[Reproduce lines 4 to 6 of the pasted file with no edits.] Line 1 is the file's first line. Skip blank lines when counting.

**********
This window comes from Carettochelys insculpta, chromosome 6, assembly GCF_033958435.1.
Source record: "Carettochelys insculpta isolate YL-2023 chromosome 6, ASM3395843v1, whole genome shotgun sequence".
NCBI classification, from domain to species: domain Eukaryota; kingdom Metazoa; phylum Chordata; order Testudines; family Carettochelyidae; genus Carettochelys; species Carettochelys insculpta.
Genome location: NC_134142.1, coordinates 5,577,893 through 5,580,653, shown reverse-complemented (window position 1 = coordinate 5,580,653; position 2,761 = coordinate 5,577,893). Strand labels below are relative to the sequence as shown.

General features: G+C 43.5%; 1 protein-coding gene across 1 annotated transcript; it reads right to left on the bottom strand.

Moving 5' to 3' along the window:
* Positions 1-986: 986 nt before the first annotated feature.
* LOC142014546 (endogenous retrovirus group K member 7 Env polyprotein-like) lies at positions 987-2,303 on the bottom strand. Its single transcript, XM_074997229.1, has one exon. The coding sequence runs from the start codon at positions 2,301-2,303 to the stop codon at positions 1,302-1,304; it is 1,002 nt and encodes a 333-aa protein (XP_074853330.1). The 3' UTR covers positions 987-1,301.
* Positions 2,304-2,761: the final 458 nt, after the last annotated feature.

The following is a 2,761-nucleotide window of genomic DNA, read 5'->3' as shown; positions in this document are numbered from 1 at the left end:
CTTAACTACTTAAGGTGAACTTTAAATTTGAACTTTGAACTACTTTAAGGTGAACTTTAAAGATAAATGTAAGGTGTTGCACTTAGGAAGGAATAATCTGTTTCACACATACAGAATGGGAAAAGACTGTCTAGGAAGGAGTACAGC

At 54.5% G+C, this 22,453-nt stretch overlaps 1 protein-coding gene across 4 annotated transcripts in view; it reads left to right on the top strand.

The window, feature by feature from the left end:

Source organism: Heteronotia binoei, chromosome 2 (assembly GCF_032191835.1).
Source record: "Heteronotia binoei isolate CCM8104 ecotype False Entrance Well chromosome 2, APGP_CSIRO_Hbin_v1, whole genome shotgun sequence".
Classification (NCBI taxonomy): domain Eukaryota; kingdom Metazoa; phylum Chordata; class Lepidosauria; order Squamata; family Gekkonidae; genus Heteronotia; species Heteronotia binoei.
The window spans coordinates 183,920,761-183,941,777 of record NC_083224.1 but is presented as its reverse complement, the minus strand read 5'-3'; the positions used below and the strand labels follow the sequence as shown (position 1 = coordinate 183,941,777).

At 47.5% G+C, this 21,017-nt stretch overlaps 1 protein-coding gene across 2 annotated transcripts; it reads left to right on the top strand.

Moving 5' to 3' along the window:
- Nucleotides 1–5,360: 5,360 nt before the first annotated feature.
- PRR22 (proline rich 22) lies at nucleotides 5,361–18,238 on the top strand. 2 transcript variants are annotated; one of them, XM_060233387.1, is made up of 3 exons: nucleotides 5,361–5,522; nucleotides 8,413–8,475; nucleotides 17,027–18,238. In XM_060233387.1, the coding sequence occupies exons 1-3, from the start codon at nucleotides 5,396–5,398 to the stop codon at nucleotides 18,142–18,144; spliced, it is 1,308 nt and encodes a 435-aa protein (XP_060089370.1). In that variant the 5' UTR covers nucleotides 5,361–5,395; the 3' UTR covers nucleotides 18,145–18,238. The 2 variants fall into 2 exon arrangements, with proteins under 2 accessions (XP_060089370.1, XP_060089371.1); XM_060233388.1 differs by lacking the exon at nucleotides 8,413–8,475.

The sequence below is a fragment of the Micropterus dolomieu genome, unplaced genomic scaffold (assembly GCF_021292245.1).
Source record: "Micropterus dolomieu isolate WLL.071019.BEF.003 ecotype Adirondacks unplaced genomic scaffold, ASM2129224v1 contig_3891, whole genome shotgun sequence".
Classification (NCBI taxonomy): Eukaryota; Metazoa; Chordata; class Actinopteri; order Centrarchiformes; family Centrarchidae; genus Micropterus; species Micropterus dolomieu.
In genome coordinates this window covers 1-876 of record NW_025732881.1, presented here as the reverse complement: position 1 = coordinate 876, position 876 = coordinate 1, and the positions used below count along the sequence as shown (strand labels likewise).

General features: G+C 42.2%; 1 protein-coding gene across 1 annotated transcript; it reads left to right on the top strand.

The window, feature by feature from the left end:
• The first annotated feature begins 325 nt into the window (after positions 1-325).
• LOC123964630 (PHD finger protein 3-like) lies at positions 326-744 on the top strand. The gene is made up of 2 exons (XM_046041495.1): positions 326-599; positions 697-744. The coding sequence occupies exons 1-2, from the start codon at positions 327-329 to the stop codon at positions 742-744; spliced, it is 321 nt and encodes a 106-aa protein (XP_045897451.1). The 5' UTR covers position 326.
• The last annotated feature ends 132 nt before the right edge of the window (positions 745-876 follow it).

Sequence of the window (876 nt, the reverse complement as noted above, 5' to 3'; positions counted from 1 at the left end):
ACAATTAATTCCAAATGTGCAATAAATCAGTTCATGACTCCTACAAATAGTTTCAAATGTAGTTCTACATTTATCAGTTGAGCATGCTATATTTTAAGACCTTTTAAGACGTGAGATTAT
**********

Genome location: NC_134142.1, coordinates 5,577,893 through 5,580,653, shown reverse-complemented (window position 1 = coordinate 5,580,653; position 2,761 = coordinate 5,577,893). Strand labels below are relative to the sequence as shown.

General features: G+C 43.5%; 1 protein-coding gene across 1 annotated transcript; it reads right to left on the bottom strand.

Moving 5' to 3' along the window: